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too swiftly again. He ordered another drink, and Dengler winked
protestingly as he turned to call Lafe Schiel. The look said, "Don't buy
him another, or I won't get my cuspidors cleaned."

So Charter felt that he was out of range and alignment everywhere, and
the drink betrayed him, as it always does when in power. Not even in
Lafe Scheil was the devil surer of his power this day. The whiskey did
not brighten, but stimulated thought-terrors upon the subject of his own
shattering.... Dengler found him interesting - this man so strangely
honored by others; by certain others honored above politicians. He
wondered now why the other so recklessly plied the whip.... The change
that came was inevitable.

"There now, old fellow," Dengler remonstrated familiarly, "I don't like
to turn you down, but you can't - honest, you can't - stand much more."

This was at seven-thirty. Charter straightened up, laughed, and started
to say, "This is the first - - "

But he reflected that once before this same thing had happened
somewhere: he had been deemed too drunk to drink - somewhere before....
He wabbled in the memory, and mumbled something wide to the point of
what he had meant to say, and jerked out.... That buttoning of his coat
about his throat (on a brilliant summer morning); that walking out
swiftly with set jaw and unseeing eyes, was but one of many landmarks to
Dengler - landmarks on the down-grade. He had seen them all in his twenty
years; seen the whole neighborhood change; seen clean boys redden,
fatten, and thrive for a time; watched the abyss widen between young
married pairs, his own liquors running in the bottom; seen men leave
their best with him and take home their beast.... Dengler, yes, had seen
many things worth telling and remembering. They all owed him at the
last.... In some ways, this man, Charter, was different. He tried to
remember who it was who first brought Charter in, and who that party of
swell chaps were who, finding Charter there one day, had made a sort of
hero out of him and tarried for hours.... The beer-man, in his leather
apron, entered to spoil this musing. He put up the old square-face
bottle, and served for a "chaser" a tall shell of beer.... Even beer-men
could not last. Dengler had seen many who for a year or two "chased" gin
with beer at every call. There was Schultz, a year ago about this time.
He'd been driving a wagon for a couple of years. Schultz had made too
many stops before he reached Dengler's that day. A full half-barrel had
crushed him to the pavement just outside the door.

"Put two halves in the basement, and leave me a dozen cases of pints,"
Dengler ordered.

* * * * *

Charter was met at the door by his mother. She had expected to find him
suffering from nerves, but clean. He had always kept his word, and she
had waited for this day. She did not need to look at him twice, but put
on her bonnet and left the house. She returned within an hour with three
of Charter's men friends. Bob, whom she had left to take care of her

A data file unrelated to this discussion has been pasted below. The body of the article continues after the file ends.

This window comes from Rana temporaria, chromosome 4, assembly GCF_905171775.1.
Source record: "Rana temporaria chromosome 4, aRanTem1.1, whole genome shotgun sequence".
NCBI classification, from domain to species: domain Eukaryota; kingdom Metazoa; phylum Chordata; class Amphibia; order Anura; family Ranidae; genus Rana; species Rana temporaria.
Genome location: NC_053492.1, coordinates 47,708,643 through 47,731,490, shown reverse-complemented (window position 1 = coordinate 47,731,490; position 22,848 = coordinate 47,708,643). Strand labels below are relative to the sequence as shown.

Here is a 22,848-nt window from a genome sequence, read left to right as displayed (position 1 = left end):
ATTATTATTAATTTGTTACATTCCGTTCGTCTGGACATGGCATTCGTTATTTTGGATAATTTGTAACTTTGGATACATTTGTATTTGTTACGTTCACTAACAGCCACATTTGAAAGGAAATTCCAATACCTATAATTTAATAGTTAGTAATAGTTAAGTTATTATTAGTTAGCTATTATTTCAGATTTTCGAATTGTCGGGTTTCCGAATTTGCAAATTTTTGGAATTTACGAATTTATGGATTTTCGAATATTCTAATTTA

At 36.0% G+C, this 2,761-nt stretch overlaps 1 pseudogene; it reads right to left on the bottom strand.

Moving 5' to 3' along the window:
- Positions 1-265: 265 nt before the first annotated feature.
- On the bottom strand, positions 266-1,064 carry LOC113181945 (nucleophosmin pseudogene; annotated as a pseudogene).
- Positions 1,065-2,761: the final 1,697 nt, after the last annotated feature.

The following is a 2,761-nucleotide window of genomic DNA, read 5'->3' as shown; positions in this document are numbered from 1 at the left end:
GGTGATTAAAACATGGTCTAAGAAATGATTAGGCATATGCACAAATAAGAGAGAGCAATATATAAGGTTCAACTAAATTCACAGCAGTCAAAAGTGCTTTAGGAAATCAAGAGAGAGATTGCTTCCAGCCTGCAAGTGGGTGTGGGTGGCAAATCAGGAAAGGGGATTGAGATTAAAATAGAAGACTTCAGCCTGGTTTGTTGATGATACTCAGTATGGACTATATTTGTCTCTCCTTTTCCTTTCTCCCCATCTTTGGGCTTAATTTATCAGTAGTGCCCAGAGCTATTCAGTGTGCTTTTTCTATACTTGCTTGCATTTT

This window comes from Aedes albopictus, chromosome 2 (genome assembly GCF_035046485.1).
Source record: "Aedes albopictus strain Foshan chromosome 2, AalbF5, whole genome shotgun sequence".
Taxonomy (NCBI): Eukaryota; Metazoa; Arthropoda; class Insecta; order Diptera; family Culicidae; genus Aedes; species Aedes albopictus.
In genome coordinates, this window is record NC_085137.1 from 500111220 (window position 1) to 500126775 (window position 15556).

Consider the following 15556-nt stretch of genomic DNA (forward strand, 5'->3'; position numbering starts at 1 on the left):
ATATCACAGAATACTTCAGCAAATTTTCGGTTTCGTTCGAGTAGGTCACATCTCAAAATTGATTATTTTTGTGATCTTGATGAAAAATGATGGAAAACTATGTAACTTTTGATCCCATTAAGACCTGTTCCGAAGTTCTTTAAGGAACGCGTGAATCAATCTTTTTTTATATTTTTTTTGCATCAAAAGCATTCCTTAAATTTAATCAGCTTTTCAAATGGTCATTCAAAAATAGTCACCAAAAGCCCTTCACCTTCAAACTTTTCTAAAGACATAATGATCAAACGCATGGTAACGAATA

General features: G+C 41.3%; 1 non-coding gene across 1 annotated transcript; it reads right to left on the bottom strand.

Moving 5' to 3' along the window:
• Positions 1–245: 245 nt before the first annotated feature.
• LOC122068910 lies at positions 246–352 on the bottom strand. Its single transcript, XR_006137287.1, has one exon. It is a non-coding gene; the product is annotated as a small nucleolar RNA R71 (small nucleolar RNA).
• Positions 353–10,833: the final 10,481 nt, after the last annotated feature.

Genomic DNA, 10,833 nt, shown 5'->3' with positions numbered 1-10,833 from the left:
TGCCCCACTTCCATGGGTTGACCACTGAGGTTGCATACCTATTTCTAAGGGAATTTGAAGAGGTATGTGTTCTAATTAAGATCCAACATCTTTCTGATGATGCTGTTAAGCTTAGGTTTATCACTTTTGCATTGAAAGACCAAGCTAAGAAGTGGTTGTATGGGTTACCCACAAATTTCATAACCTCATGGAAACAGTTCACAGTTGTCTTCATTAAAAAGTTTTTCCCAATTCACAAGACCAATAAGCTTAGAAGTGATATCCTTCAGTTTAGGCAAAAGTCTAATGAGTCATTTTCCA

son, reported that he had a terrible time. Charter, unable to find his
six-shooter, had overturned the house and talked of conspiracy and
robbery. He had fallen asleep within the last few minutes. Strange that
the mother had thought to hide the six-shooter....

The men lifted him to a closed carriage. Charter was driven to a
sanatorium. One of the friends undertook to stay with him for a day or
two. Charter did not rightly realize where he was until evening. He
appeared to take the news very quietly. Whiskey was allowed him when it
was needed. Other patients in various states of convalescence offered
assistance in many ways. That night, when the friend finally fell asleep
in the chair at the bedside, Charter arose softly, went into a hall,
_where a light was burning_, and plunged down into the dark - twenty-two
brass-covered steps. His head broke the panel of the front door at the
foot. His idea was the same which had made him hunt for his six-shooter
the morning before. Besides the door, he broke his nose, his arm, and
covered himself with bruises, but fell short, years yet unnumbered, from
his intent. Under the care of experts after that, he was watched
constantly, and given stimulus at gradually lengthening intervals - until
he refused it himself on the seventh day. Three weeks later, still, he
left the place, a man again, with one hundred and twenty needle
punctures in the flesh of his unbroken arm.




FOURTEENTH CHAPTER

THE SINGING OF THE SKYLARK CEASES ABRUPTLY; CHARTER HASTENS EAST TO FIND
A QUEER MESSAGE AT _THE GRANVILLE_


Charter, three years after the foregoing descent into realism, was
confessedly as happy a man as the Mid-West held. He accepted his
serenity with a full knowledge of its excellence, and according to his
present health and habits would not have been excited to find himself
still among those present, had the curtain been lifted thirty or forty
years away. In the year that followed the sanatorium experience, Charter
in reality found himself. There were a few months in which work came
slowly and was uncertain in quality. In his entire conception, nothing
worse could happen than an abatement of mental activity, but he did not
writhe, knowing that he richly deserved the perfect punishment. So
slowly and deeply did physical care and spiritual awakening restore the
forces of mind, however, that he did not realize an expansion of power
until his first long work had received critical and popular acclaim, and
he could see it, himself, in perspective. So he put off the last and
toughest shackle of King Fear - the living death.

As for drinking, that had beaten him. He had no thought to re-challenge
the champion. In learning that he could become abject, a creature of
paralyzed will, he had no further curiosity. This much, however, he had
required to be shown, and what a tender heart he had ever afterward for
the Lafe Schiels of this world. There were other vivid animals, strong
and agile, in his quiver of physical passions, but he discovered that
these could not become red and rending without alcohol. Such were